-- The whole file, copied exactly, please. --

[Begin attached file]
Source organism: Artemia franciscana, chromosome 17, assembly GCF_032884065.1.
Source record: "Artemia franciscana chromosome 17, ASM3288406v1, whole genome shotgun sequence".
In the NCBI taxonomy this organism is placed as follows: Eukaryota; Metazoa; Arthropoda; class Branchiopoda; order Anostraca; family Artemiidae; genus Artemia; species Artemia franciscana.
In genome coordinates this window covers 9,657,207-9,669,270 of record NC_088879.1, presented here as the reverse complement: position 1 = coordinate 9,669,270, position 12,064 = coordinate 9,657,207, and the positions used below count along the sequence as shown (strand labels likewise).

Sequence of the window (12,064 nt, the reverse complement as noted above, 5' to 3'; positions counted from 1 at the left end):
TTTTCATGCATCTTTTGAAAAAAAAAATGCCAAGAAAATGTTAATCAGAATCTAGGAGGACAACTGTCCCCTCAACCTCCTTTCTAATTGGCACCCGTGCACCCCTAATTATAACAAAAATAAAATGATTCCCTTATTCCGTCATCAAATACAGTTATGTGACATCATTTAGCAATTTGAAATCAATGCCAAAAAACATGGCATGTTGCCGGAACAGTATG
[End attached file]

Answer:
Source organism: Artemia franciscana, chromosome 17, assembly GCF_032884065.1.
Source record: "Artemia franciscana chromosome 17, ASM3288406v1, whole genome shotgun sequence".
In the NCBI taxonomy this organism is placed as follows: Eukaryota; Metazoa; Arthropoda; class Branchiopoda; order Anostraca; family Artemiidae; genus Artemia; species Artemia franciscana.
In genome coordinates this window covers 9,657,207-9,669,270 of record NC_088879.1, presented here as the reverse complement: position 1 = coordinate 9,669,270, position 12,064 = coordinate 9,657,207, and the positions used below count along the sequence as shown (strand labels likewise).

Sequence of the window (12,064 nt, the reverse complement as noted above, 5' to 3'; positions counted from 1 at the left end):
TTTTCATGCATCTTTTGAAAAAAAAAATGCCAAGAAAATGTTAATCAGAATCTAGGAGGACAACTGTCCCCTCAACCTCCTTTCTAATTGGCACCCGTGCACCCCTAATTATAACAAAAATAAAATGATTCCCTTATTCCGTCATCAAATACAGTTATGTGACATCATTTAGCAATTTGAAATCAATGCCAAAAAACATGGCATGTTGCCGGAACAGTATG